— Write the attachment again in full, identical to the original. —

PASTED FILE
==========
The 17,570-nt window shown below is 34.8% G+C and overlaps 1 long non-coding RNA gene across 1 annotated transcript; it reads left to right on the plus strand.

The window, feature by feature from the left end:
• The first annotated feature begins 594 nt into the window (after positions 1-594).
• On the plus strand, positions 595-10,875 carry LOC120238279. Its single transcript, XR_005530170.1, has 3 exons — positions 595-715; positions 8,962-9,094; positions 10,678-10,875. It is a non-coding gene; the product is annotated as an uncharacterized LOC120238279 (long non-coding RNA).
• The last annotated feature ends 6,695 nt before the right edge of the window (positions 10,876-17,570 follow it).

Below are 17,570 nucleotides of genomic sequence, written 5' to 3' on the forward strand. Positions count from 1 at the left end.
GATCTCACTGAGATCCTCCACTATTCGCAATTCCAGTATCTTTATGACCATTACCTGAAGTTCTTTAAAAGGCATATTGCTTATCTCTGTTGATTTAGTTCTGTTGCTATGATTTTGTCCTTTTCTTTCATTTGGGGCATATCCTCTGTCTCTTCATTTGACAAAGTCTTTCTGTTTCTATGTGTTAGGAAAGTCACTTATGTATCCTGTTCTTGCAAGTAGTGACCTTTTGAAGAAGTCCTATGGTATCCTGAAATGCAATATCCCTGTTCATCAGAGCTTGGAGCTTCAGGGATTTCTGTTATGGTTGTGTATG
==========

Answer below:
The 17,570-nt window shown below is 34.8% G+C and overlaps 1 long non-coding RNA gene across 1 annotated transcript; it reads left to right on the plus strand.

The window, feature by feature from the left end:
• The first annotated feature begins 594 nt into the window (after positions 1-594).
• On the plus strand, positions 595-10,875 carry LOC120238279. Its single transcript, XR_005530170.1, has 3 exons — positions 595-715; positions 8,962-9,094; positions 10,678-10,875. It is a non-coding gene; the product is annotated as an uncharacterized LOC120238279 (long non-coding RNA).
• The last annotated feature ends 6,695 nt before the right edge of the window (positions 10,876-17,570 follow it).

Below are 17,570 nucleotides of genomic sequence, written 5' to 3' on the forward strand. Positions count from 1 at the left end.
GATCTCACTGAGATCCTCCACTATTCGCAATTCCAGTATCTTTATGACCATTACCTGAAGTTCTTTAAAAGGCATATTGCTTATCTCTGTTGATTTAGTTCTGTTGCTATGATTTTGTCCTTTTCTTTCATTTGGGGCATATCCTCTGTCTCTTCATTTGACAAAGTCTTTCTGTTTCTATGTGTTAGGAAAGTCACTTATGTATCCTGTTCTTGCAAGTAGTGACCTTTTGAAGAAGTCCTATGGTATCCTGAAATGCAATATCCCTGTTCATCAGAGCTTGGAGCTTCAGGGATTTCTGTTATGGTTGTGTATG